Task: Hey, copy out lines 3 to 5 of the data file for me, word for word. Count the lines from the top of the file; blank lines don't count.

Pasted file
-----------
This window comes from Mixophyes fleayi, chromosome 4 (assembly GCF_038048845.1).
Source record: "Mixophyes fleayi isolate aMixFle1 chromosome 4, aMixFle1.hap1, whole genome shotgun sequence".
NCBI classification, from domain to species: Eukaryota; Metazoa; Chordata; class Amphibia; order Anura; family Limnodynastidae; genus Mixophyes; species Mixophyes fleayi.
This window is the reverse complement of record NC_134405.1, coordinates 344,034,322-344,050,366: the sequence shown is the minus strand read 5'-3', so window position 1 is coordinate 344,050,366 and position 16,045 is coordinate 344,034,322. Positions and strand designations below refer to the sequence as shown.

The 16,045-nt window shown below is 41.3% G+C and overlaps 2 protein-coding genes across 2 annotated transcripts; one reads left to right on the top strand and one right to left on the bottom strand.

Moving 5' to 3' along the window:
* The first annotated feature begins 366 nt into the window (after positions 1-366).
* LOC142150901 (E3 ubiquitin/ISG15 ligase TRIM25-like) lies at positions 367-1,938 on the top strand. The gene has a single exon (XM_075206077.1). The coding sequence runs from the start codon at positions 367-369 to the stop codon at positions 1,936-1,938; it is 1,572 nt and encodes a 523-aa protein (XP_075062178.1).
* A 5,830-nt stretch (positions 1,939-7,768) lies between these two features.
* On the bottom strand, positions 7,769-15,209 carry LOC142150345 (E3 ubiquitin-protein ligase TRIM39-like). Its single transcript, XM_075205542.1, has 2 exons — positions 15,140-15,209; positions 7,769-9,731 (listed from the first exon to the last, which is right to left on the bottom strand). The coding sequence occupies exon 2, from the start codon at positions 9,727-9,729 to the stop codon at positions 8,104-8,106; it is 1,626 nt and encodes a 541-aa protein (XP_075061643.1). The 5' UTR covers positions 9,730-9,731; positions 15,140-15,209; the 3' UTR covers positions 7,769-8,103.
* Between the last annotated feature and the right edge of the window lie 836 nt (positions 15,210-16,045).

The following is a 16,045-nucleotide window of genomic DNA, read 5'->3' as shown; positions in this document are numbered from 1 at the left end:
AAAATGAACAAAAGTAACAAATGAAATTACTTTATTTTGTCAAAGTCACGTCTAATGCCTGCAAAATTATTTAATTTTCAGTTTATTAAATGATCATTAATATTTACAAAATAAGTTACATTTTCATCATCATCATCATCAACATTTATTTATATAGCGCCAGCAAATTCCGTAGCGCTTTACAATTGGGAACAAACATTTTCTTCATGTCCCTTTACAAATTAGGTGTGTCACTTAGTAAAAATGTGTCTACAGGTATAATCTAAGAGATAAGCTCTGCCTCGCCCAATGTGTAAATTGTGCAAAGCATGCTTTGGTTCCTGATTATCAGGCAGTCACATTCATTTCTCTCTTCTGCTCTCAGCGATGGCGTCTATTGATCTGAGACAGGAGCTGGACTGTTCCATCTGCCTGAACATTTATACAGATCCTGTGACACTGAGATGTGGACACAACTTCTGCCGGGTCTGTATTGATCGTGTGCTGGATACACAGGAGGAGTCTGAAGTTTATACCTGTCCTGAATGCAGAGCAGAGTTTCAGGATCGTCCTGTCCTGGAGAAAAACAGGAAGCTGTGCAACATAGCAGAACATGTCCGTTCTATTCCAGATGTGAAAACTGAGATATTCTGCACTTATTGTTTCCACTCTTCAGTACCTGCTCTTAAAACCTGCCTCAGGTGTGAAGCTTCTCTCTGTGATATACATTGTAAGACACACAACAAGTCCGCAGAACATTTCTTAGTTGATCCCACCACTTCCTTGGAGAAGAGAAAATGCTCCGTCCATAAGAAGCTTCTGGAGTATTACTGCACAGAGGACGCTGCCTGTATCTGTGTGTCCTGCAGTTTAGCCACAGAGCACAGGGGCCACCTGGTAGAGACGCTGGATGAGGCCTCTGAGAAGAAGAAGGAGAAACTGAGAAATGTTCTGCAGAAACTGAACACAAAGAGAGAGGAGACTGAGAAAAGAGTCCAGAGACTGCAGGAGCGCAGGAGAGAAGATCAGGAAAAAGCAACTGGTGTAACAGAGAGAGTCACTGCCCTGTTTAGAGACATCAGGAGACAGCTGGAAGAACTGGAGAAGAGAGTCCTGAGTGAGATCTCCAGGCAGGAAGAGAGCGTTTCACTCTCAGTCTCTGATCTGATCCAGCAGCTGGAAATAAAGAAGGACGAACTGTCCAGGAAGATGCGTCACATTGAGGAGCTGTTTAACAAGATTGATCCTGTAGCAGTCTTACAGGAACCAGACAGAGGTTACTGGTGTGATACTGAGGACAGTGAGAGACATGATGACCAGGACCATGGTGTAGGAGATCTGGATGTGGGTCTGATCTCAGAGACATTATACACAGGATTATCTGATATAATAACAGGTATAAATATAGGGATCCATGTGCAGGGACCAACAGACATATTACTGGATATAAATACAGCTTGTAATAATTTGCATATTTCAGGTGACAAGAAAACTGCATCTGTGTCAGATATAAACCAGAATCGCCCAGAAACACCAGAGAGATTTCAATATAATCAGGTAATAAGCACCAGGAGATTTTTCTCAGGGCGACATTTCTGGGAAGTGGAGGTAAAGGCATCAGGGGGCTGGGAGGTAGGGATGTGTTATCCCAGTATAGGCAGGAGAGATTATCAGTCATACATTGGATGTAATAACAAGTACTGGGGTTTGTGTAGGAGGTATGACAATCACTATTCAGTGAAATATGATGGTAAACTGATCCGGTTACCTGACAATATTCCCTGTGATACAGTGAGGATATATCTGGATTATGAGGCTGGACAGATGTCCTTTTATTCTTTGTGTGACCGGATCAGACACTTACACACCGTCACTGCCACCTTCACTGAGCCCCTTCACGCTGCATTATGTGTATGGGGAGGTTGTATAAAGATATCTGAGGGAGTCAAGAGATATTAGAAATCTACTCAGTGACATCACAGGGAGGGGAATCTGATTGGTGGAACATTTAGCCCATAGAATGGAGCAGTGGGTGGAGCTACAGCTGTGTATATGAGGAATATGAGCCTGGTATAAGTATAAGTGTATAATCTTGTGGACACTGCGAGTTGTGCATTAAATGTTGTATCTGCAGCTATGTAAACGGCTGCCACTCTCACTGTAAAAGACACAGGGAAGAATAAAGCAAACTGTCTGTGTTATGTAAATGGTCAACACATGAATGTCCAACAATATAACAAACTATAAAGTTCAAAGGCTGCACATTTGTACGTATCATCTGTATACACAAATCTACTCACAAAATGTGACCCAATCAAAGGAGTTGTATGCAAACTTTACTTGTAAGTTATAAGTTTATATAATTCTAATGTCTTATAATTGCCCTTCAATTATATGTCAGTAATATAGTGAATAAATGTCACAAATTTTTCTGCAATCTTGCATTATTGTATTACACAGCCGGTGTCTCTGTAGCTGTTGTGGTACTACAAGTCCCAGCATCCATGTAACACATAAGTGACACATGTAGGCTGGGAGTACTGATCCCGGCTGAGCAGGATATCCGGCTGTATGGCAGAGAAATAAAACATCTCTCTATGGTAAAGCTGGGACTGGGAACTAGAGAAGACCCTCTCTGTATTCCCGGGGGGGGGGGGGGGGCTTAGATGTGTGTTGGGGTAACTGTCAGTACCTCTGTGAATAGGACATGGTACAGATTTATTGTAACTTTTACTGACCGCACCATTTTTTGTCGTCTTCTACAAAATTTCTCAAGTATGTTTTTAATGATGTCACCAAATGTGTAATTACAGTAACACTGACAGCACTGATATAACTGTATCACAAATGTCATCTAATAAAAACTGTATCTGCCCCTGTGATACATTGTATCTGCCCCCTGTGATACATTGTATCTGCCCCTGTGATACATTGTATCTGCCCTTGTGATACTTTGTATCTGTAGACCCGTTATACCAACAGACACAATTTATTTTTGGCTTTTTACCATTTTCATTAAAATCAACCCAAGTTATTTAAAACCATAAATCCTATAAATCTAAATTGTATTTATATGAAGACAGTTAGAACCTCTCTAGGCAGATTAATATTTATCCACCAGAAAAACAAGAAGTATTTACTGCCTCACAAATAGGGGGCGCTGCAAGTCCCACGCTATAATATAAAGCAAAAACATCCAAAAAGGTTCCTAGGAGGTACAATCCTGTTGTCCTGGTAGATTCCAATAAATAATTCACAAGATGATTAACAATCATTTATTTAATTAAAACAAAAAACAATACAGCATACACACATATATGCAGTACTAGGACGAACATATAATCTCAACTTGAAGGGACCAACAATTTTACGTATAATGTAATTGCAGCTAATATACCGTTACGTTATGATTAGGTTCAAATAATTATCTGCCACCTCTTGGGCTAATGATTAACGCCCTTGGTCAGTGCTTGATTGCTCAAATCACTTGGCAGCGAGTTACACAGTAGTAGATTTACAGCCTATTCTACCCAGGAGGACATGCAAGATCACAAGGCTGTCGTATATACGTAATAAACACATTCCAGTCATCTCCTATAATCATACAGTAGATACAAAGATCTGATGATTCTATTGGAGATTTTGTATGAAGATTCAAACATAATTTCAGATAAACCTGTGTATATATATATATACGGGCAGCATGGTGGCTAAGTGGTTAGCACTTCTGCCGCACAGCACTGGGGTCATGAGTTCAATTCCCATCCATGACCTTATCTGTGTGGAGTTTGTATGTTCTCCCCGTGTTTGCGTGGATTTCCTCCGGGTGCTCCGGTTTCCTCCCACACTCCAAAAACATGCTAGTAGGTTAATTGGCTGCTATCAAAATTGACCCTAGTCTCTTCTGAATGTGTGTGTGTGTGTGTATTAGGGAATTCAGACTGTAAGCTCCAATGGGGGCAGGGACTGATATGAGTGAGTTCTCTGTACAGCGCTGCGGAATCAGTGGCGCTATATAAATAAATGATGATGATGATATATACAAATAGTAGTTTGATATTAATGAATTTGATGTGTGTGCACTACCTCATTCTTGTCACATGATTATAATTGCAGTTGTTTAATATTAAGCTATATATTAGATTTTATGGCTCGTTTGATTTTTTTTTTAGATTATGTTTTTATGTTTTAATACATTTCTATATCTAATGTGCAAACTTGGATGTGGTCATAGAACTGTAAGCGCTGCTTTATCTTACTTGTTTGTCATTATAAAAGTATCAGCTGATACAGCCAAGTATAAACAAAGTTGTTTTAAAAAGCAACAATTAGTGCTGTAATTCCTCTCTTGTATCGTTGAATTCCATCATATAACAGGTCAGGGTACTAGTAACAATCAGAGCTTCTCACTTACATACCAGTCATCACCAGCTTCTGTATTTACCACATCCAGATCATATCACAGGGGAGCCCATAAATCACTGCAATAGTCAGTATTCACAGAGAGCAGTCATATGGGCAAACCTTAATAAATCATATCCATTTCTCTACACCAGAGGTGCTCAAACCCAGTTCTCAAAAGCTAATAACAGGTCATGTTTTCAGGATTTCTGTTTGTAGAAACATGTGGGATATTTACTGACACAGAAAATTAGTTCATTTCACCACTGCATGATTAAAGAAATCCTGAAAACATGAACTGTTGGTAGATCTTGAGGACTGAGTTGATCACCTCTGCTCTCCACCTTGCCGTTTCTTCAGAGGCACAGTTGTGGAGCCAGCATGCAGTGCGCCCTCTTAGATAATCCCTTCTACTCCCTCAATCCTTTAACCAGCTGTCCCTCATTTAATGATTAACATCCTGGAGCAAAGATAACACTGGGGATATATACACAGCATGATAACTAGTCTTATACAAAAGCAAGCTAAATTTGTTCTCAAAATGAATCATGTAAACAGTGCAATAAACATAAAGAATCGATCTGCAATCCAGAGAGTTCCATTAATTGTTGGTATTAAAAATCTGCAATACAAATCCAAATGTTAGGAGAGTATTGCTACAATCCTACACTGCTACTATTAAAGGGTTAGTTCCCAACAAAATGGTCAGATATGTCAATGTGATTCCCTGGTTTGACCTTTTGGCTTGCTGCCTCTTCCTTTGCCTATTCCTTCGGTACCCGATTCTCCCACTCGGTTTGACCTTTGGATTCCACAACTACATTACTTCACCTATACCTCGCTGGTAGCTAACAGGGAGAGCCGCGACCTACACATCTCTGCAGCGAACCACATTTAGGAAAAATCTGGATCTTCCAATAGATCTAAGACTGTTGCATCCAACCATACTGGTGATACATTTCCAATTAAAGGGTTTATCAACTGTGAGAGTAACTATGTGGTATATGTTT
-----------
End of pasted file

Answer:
NCBI classification, from domain to species: Eukaryota; Metazoa; Chordata; class Amphibia; order Anura; family Limnodynastidae; genus Mixophyes; species Mixophyes fleayi.
This window is the reverse complement of record NC_134405.1, coordinates 344,034,322-344,050,366: the sequence shown is the minus strand read 5'-3', so window position 1 is coordinate 344,050,366 and position 16,045 is coordinate 344,034,322. Positions and strand designations below refer to the sequence as shown.

The 16,045-nt window shown below is 41.3% G+C and overlaps 2 protein-coding genes across 2 annotated transcripts; one reads left to right on the top strand and one right to left on the bottom strand.